Twentieth-Century Anglo-American Relations

Twentieth-Century Anglo-American Relations

Twentieth-Century Anglo-American Relations

Twentieth-Century Anglo-American Relations

Synopsis

New research by several leading political historians creates a detailed study of Anglo-American relations in the 20th century. Declassified documents provide a unique insight into the personal relationships between Eisenhower and Eden, and Lyndon Johnson and Harold Wilson. This volume offers a breadth of scholarship drawn from three continents and examines the diplomatic negotiations, powerful personalities, and political considerations at the heart of British-American affairs.

Excerpt

There is a central theme to Anglo-American relations in the twentieth century: the decline of Great Britain and the rise of the United States. This was not a smooth trajectory: rather, there were episodic rises and falls, but the primary direction was clear. This is not even a case of hindsight. It was clear at the time, perhaps even more clear to Great Britain than it was to the United States. The single most important reason for this was need. The fact that Great Britain was convinced that without the support of the United States she could not maintain her foreign policies — nor even, at one juncture, her independence — betrays this dependence. The United States, conversely, believed that she could afford to ignore the outside world, at least until she was attacked. But she did not fear attack beforehand, as did Great Britain.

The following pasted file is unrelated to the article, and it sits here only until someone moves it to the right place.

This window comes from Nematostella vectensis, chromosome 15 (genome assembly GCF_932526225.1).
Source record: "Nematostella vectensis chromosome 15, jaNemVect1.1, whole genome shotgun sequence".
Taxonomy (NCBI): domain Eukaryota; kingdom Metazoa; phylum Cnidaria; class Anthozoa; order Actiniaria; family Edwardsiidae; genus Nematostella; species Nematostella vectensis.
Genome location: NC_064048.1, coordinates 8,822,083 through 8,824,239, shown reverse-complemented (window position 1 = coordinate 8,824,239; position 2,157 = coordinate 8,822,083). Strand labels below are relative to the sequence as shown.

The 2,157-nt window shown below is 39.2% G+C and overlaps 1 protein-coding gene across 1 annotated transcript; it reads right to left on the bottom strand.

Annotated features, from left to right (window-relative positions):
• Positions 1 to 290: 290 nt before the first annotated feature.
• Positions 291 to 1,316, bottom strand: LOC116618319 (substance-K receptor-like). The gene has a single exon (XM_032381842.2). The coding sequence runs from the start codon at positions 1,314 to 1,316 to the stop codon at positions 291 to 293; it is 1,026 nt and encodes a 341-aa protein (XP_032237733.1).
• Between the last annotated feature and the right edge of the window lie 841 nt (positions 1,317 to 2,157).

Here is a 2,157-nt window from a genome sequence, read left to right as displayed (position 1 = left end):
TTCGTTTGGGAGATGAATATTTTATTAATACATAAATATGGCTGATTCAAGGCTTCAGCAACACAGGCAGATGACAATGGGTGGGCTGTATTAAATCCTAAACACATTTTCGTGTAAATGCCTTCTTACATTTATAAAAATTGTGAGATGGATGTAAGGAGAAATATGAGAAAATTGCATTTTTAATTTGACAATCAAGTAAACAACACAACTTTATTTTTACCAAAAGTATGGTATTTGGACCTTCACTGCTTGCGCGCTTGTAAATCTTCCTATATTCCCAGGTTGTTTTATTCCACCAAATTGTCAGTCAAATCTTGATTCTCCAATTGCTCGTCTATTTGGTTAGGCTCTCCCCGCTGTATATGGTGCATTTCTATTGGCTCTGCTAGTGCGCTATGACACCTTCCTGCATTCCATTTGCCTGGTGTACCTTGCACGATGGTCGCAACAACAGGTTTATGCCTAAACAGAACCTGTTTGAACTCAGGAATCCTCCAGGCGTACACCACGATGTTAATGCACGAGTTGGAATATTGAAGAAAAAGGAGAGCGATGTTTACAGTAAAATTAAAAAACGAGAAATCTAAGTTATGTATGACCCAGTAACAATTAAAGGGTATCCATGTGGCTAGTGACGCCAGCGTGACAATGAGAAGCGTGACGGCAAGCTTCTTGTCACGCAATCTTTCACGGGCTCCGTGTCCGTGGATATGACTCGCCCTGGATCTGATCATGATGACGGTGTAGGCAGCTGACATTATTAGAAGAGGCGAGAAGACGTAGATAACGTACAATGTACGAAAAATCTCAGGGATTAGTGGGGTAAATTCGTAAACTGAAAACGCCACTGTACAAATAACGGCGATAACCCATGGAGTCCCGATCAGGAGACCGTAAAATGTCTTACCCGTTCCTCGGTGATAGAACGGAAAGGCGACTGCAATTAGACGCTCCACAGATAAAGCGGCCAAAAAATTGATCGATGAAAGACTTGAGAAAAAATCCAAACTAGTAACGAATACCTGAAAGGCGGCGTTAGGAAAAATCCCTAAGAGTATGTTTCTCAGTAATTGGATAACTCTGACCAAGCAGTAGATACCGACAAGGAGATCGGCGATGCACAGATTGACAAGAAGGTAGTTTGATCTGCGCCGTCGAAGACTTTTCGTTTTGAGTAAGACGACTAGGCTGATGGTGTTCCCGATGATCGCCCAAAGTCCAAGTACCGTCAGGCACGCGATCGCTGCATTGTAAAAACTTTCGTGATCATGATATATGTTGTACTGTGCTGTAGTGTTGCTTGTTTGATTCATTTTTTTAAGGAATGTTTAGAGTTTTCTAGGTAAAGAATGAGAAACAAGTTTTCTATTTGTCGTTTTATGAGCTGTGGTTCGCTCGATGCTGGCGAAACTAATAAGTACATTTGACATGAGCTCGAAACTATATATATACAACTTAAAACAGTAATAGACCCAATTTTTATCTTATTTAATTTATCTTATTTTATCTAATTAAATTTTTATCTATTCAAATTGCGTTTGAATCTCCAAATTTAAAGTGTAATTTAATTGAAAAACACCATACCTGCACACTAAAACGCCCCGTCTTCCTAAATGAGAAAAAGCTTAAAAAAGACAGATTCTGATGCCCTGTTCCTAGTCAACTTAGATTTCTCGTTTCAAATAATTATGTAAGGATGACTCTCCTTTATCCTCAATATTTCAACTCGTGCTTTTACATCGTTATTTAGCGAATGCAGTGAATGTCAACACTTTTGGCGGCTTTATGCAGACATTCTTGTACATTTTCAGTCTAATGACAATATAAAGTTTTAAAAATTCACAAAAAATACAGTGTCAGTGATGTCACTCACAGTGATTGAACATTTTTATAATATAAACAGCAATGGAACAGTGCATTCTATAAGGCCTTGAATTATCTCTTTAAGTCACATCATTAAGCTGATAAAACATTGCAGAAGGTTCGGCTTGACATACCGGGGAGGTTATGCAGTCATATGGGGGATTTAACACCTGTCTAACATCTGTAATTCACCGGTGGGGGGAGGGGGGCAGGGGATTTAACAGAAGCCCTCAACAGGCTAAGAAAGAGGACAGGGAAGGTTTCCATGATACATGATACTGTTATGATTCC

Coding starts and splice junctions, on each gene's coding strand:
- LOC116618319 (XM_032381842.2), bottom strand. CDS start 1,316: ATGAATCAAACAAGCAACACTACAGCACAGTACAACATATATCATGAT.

It is well to point out that the fundamental basis of this dependence was economic. For much of the period, certainly until 1943, the military forces of Great Britain outstripped those of the United States. The crucial point, however, is that there was — and in theory, is — no limit to the amount which the United States could — and can — spend in order to achieve and maintain military dominance. In the early years of the century, Great Britain had the economic resources to contemplate spending what was in those days an impressive sum. This is no longer the case. If she cannot finance her foreign policies to the extent that she would like, she has to find another country to help. The only country outside the Commonwealth to which she could turn, and can turn, is the United States. The passing across of crude specie is no longer the issue; now it is shared foreign policy goals, and the willingness of the United States to contribute the greater share of the finance needed for joint technology: intelligence and nuclear weapons. The contributions of Great Britain are diplomatic and military prowess, and a willingness and ability to discuss, discreetly, foreign policy problems in the English language.

It is noticeable that the predominant amount of work now being done on Anglo-American relations concentrates on the post-1945 period. There may be several reasons for this. First of all, much work has already been done on the earlier period, and thus it is more difficult to find a truly fresh topic. Secondly, and connected, post-1945 is fresher territory . . .

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